Post No. 14 bows out tied for fifth
Small victories can be important to building for the future, especially in the realm of sports.
The Eudora Post No. 14 Cardinals may not have finished the year playing at their best - to use the team's motto, they didn't end up being the 'Only one' team smiling at the end of the year - but the emergence of several kids lays a solid foundation for the future of Cardinal baseball.
Eudora struggled in game one of the AA American Legion State Tournament against Osawatomie, before rebounding to beat Beloit in the first round of the consolation bracket. The Cardinals' season then came to an end with a 12-1 loss to Larned.
"Part of it was maybe nerves. None of them had ever been to a state tournament before, so they were just kind of feeling it out," Post No. 14 head coach Paul Houle said. "When you get to that level, teams are good enough to where you don't have an opportunity to feel it out for a couple of innings."
Playing against a team the Cardinals had beaten earlier in the year, those nerves didn't produce an advantage for either team out of the gate, although they may have prevented the Cardinals from exhibiting the same kind of offensive prowess it had in a 16-5 thrashing of Bishop Ward in the championship of the zone tournament one game before.
Neither team managed a run until the sixth, when both struck for four runs. Eudora managed just one baserunner, a hit batsman, through the first four innings.
However the difference was made in the top of the seventh, when Osawatomie kept the offense rolling with another three runs before the Cardinals went down in their half of the seventh to end the game.
"The big thing about the first game is we just came out flat. We didn't come out to win, and hopefully that's a lesson they've learned," Houle said. "Even good teams get beat by subpar teams, not that Osawatomie is subpar, but I believe we should have beat them."
The Cardinals kept their postseason hopes alive in the second game by beating Beloit, 10-3. They were led by a strong pitching performance by Drew Noble and an offensive outburst spurred by Max Campbell.
"It was probably one of the best performances (Noble) had all season. He just had command of all of his pitches," Houle said. "He has a little bit of a slider that was getting guys out. He threw that when he needed to, got guys out.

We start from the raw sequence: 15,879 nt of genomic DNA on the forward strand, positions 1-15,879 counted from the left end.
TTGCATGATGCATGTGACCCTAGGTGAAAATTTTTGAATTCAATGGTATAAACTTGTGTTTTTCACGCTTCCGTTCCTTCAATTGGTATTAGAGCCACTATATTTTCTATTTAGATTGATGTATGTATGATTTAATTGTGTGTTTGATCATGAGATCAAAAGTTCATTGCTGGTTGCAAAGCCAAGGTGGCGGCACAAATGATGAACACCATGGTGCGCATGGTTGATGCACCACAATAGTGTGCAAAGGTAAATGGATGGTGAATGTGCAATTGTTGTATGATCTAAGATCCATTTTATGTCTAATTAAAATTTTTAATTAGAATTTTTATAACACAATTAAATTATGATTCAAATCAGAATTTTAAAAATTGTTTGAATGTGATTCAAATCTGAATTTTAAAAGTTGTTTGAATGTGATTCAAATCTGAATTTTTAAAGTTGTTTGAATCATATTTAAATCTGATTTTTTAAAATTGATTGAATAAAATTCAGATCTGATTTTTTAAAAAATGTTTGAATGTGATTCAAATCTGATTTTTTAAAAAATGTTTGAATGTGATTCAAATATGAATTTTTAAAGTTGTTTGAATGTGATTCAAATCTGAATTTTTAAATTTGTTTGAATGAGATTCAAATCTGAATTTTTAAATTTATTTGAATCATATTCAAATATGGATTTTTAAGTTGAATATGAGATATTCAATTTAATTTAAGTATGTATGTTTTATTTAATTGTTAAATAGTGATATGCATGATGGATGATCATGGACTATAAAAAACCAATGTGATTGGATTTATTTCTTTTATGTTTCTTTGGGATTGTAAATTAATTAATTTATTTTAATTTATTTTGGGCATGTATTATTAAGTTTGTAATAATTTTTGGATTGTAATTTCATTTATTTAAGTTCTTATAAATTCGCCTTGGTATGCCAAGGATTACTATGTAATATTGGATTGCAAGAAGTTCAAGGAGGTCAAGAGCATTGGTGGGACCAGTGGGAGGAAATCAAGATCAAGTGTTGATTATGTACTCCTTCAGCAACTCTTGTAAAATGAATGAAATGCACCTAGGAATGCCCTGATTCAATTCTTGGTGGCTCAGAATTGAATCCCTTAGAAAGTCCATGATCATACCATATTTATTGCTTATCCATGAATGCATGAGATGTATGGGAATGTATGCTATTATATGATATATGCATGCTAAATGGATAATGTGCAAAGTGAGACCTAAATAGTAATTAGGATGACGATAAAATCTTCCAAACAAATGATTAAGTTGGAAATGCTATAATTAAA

"And he mixed it up with fastballs and changeups when he needed. He just had complete command when he was up there."
Campbell, having only played the second half of the season because of injuries, jumpstarted the offense in the sixth inning which began with the Cardinals trailing, 3-2. Campbell stepped to the plate with the bases loaded and knocked a double down the right field line that plated two runs.
"That started the carousel," Houle said.
It sure did. The Cardinals scored eight runs in the inning, two by Noble, and sent 12 batters to the plate.
Beloit never responded offensively, and Eudora advanced to the second round of the consolation bracket, where Larned awaited.
However, that's where Eudora's postseason run ended, and Larned wasted no time in jumping out to an early lead.
Larned scored three in the first, five in the second and four in the third to push the Cardinals' backs up against the wall, facing the possibility of a run-rule loss.
In the top of the fourth, Zach Bryant reached on an error, Brian Dudley singled and Tyler Beebe doubled to score Bryant, at least getting Eudora on the board. But Eudora fell, 12-1.
"That's still a lopsided victory, but to score one run, when you pretty much don't have a chance at coming back, that's pretty huge and shows that they didn't give up and didn't quit," Houle said. "I was pretty excited about that."
Of the season on the whole, Houle said he was most excited to see the emergence of leaders on the team, and the team coming together and learning to play as a team - both big parts of building a team, and for that matter, a successful program. Harper and Campbell were both players he singled out as assuming a leadership role, among others.
"A lot of the success as a team, you kind of have to give it to them because, as coaches, we can only do so much, but without team leaders you can only go so far," Houle said. "Those guys really stood out as far as overall leaders.
And they learned a couple different complexities of the game; how to win and you have to learn to trust each other. I think that's what made them come together."